Weisch’s video “The Machine is Us/ing Us” highlights the ways in which Web 2.0 is both vulnerable due to questions of authorship and ownership, and somewhat exploitative of users. “The Machine” that Weisch discusses is often use to us despite the ominous name he gives it. We entrust it to hold baby photos, messages to our loved ones, and content that we collaboratively create with our friends. However, as Weisch pointed out, much of what we create is in a grey area. Who owns it? Who is the author? What do we do when we don’t know the source?
The SCP wiki I mentioned in my last post provides answers some of these questions. In this post, I’d like to dig into its history as a way of reaching these answers. The origins of the site lie in creepypasta, which are scary stories akin to urban legends and are often accompanied by images. These stories are often reposted and shared on the internet as images, or as text in emails and forums. The first piece of content that would grow into the wiki was SCP-173. It was first posted on /x/, 4chan‘s “paranormal” board that is predominantly dedicated to creepypasta. Because posting on /x/ is by default anonymous, nobody knows who wrote SCP-173. Other anonymous users continued to revise SCP 173, and even wrote new SCPs and short stories that would later be collected to form the base the wiki that exists today. But what do we do with works with mixed authorship? What do we do when someone asks for their content to be removed from a collaborative work in an attempt to harm the community by pulling out every single brick, beam, and nail they contributed? Does the community fall apart in the face of threats of litigation?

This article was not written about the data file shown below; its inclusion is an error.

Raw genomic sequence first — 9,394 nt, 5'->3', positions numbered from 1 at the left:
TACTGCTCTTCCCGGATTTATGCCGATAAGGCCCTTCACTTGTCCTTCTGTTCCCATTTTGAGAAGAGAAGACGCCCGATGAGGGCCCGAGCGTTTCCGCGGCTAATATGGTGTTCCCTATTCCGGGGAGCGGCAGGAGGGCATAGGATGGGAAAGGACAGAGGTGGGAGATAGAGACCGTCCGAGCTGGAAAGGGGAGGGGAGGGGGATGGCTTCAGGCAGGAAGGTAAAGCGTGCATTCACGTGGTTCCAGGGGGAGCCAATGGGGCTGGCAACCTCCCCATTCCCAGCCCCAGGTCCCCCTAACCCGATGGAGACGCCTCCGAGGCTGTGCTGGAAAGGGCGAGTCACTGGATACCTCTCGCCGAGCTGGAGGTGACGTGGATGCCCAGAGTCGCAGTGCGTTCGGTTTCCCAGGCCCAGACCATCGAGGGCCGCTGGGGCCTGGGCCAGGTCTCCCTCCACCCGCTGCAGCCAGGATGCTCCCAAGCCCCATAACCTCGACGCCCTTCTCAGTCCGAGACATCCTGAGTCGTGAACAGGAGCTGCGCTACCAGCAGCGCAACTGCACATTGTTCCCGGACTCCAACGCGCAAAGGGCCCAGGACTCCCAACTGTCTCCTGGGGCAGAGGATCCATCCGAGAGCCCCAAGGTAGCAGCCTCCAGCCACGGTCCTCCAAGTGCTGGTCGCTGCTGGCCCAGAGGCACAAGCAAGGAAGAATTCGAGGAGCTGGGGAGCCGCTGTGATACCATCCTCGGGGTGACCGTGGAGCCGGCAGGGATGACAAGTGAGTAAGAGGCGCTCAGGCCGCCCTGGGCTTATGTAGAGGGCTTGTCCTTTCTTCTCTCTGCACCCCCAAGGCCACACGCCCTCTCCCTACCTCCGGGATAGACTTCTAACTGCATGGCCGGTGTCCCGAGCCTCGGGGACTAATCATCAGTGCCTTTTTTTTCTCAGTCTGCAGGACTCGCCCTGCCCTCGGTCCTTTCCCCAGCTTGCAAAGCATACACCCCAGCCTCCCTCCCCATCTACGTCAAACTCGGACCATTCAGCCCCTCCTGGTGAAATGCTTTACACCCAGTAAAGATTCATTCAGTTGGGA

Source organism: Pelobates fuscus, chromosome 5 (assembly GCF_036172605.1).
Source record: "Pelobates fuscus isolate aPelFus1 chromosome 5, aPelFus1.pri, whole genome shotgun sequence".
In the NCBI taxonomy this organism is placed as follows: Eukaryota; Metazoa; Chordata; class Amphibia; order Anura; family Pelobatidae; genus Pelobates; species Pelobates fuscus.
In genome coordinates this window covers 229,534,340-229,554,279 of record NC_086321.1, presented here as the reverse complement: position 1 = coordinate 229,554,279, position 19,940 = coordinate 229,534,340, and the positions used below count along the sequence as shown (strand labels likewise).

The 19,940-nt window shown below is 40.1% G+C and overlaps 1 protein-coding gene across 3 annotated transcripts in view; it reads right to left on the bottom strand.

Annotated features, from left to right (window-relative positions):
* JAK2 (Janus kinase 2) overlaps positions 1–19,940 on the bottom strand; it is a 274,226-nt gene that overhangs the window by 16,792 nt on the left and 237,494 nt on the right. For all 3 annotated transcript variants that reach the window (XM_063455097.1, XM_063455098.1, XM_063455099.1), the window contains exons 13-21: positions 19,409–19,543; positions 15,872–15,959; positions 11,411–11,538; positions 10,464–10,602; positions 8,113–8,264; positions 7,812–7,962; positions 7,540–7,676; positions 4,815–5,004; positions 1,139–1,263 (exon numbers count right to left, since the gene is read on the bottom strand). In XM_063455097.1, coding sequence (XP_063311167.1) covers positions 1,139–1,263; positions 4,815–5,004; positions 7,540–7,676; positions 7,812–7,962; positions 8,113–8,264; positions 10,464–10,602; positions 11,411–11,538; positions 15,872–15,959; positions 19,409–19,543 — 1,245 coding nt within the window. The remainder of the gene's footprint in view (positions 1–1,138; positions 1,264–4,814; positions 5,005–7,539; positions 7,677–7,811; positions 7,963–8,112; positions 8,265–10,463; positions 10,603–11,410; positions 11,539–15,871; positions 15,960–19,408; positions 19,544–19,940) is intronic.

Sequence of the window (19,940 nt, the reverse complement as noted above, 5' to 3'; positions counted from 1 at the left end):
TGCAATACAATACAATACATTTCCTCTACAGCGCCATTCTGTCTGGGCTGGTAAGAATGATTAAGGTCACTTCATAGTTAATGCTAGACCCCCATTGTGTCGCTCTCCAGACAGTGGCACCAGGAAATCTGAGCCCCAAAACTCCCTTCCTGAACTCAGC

The SCP wiki has not only had such a situation play out, but also demonstrates the importance of creative commons. A prominent contributor had a dramatic falling out with the staff, and demanded that they remove not only his works, but any mention of or reference to anything that he had created from the site or else he would sue. He was a prolific writer whose characters had formed a considerable part of the site’s lore. Administrators and other volunteer staff responded by scrubbing the site of his original works, and retconning or expunging those of others. Although the staff did this as a way of removing him from the site before banning him for his offenses against members of the community, niether they nor the Web Archive that hosts backups of the writers content actually needed to fear his legal threats. They were protected by the fact that the Creative Commons 3.0 license that the wiki uses does not allow the original content creator to revoke the license of derivative creators:
CC licenses are not revocable. Once a work is published under a CC license, licensees may continue using the work according to the license terms for the duration of copyright protection. Notwithstanding, CC licenses do not prohibit licensors from ceasing distribution of their works at any time. Additionally, CC licenses provide a mechanism for licensors and authors to ask that others using their work remove the credit to them that is otherwise required by the license. You should think carefully before choosing a Creative Commons license.
This aspect of the creative commons license is useful for any community that wants to keep their content open for general use and access: it prevents one irate individual from harming the entire community by lashing out with legal threats. Whether it is a game, video, image, or written fiction based on another work, the same protection applies. It lets the machine keep working without disruption.